Harer Family

Harer Bros.

TILING TOGETHER FOR
OVER A CENTURY.

Running a family business can be challenging. So, one that’s been around since the late 1800s is truly a testament to a family’s commitment to their craft. The multi-generational Harer family business was founded by Earvin Harer and has been carried on for four generations by Dale, his two sons Ed and Dick, and currently Ed’s son Scott.

“My wife always gets tired of me saying, Hey, look at that nice field of corn — we tiled that out ten years ago! It’s just rewarding to see that.”

Settling in Ohio, from Germany, the Harer family business started when Earvin Harer purchased an 1898 steam ditcher to drain the township’s swampy land. In those days, most of the area was still tiled by hand. But the family’s pioneering spirit didn’t stop there. When Dale came back from WWII, he took the rear tracks off his Buckeye 302 and attached on-road grader tandems, essentially making the first rubber tire ditch machine on tandems. In the 1960s, the Harers were even the first in the area to use laser grading to improve their accuracy. To pay tribute to the past, the family had the original steam ditcher completely restored. It’s entirely wood, except for the wheel, and it’s the only one of its kind in the U.S. that’s still in working condition.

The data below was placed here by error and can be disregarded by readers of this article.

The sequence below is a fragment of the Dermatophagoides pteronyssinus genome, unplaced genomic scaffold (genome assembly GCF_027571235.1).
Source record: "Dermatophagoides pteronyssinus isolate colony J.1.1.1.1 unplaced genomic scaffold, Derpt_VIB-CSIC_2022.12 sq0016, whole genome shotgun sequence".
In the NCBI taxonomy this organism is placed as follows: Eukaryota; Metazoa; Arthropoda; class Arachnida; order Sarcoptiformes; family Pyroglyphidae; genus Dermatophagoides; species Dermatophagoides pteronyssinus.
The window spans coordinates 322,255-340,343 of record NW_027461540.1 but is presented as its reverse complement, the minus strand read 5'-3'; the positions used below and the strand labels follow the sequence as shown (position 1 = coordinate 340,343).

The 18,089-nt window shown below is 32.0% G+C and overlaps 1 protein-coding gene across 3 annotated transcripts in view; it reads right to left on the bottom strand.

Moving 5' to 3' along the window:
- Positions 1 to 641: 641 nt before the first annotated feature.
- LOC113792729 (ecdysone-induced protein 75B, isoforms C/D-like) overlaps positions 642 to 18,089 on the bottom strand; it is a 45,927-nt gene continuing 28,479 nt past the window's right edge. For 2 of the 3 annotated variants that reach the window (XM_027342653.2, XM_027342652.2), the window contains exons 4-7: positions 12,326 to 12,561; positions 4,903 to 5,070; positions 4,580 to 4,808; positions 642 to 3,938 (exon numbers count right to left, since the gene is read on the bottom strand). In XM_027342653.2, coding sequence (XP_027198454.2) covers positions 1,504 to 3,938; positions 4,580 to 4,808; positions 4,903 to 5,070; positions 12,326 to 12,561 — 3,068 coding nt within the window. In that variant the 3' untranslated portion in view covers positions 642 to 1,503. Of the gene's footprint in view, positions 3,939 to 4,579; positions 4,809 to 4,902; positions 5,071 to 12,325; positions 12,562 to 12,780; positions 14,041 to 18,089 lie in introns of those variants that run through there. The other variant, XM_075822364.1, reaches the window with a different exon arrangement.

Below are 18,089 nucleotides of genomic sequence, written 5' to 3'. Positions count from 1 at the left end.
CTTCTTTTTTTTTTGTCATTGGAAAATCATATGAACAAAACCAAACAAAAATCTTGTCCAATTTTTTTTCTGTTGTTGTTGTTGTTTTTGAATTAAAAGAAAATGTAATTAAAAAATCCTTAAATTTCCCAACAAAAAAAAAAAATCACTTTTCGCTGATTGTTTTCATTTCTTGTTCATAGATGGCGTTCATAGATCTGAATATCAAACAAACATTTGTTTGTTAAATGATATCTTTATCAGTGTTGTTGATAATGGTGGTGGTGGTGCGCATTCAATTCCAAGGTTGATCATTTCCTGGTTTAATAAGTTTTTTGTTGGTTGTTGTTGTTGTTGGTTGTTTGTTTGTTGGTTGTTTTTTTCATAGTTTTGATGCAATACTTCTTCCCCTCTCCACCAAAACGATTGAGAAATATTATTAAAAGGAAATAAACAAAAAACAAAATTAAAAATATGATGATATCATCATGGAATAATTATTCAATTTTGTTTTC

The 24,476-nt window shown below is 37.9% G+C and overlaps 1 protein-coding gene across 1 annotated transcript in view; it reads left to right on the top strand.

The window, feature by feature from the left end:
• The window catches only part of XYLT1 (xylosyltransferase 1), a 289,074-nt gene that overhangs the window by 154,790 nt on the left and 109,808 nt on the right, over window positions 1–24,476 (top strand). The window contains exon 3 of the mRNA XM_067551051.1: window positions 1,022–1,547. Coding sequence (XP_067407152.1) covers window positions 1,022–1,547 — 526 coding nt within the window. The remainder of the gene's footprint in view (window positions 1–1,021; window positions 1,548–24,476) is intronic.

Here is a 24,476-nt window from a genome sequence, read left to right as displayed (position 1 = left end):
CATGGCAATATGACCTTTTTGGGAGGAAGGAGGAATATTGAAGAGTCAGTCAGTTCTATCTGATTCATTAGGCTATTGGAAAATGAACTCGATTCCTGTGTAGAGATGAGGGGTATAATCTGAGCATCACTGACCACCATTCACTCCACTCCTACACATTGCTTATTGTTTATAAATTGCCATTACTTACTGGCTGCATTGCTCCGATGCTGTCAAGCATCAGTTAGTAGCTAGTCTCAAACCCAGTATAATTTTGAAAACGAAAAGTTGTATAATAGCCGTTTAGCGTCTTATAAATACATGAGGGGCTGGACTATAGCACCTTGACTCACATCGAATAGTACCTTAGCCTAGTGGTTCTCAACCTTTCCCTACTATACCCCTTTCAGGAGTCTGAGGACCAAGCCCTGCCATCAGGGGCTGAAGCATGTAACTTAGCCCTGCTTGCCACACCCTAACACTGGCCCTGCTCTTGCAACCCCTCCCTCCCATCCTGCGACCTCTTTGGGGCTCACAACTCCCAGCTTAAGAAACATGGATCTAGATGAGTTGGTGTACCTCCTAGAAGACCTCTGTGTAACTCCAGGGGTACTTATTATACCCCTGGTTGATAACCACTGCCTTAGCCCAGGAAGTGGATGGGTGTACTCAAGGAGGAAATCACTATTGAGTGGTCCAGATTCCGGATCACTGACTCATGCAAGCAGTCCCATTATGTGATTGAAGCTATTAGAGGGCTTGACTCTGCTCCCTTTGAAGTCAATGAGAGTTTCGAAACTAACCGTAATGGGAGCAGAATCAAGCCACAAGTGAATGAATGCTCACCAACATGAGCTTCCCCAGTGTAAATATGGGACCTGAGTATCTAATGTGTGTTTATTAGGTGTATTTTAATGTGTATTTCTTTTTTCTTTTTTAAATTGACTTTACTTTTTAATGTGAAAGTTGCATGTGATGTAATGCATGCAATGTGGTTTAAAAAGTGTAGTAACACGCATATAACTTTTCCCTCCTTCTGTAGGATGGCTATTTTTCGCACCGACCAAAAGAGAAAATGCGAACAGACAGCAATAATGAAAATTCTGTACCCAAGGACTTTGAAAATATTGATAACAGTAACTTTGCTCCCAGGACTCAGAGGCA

Many businesses claim to be in the business of helping others, but this family is truly in it for the right reasons. As Ed Harer stated with a laugh, “My wife always gets tired of me saying, Hey! Look at that nice field of corn – we tiled that out ten years ago! It’s just rewarding to see that!” The family has even brought their drainage expertise to countries of need. They’ve gone on mission trips to Brazil and the Dominican Republic where Ed’s son, Scott, now spends six to eight weeks every year working with a missionary organization to implement their drainage. When they first started, they were literally digging trenches through ocean walls.

Ed is the type of guy that you could talk to for hours with no shortage of stories. He likes to say that he’s been in the drainage business since he was “knee-high to a grasshopper,” but more accurately remembers running the wheel machine and grade targets back when he was 12 years old. He was born into this business, and it’s been a joy for him to pass on his skills to Scott, the fourth generation of Harers to help farmers feed the world.

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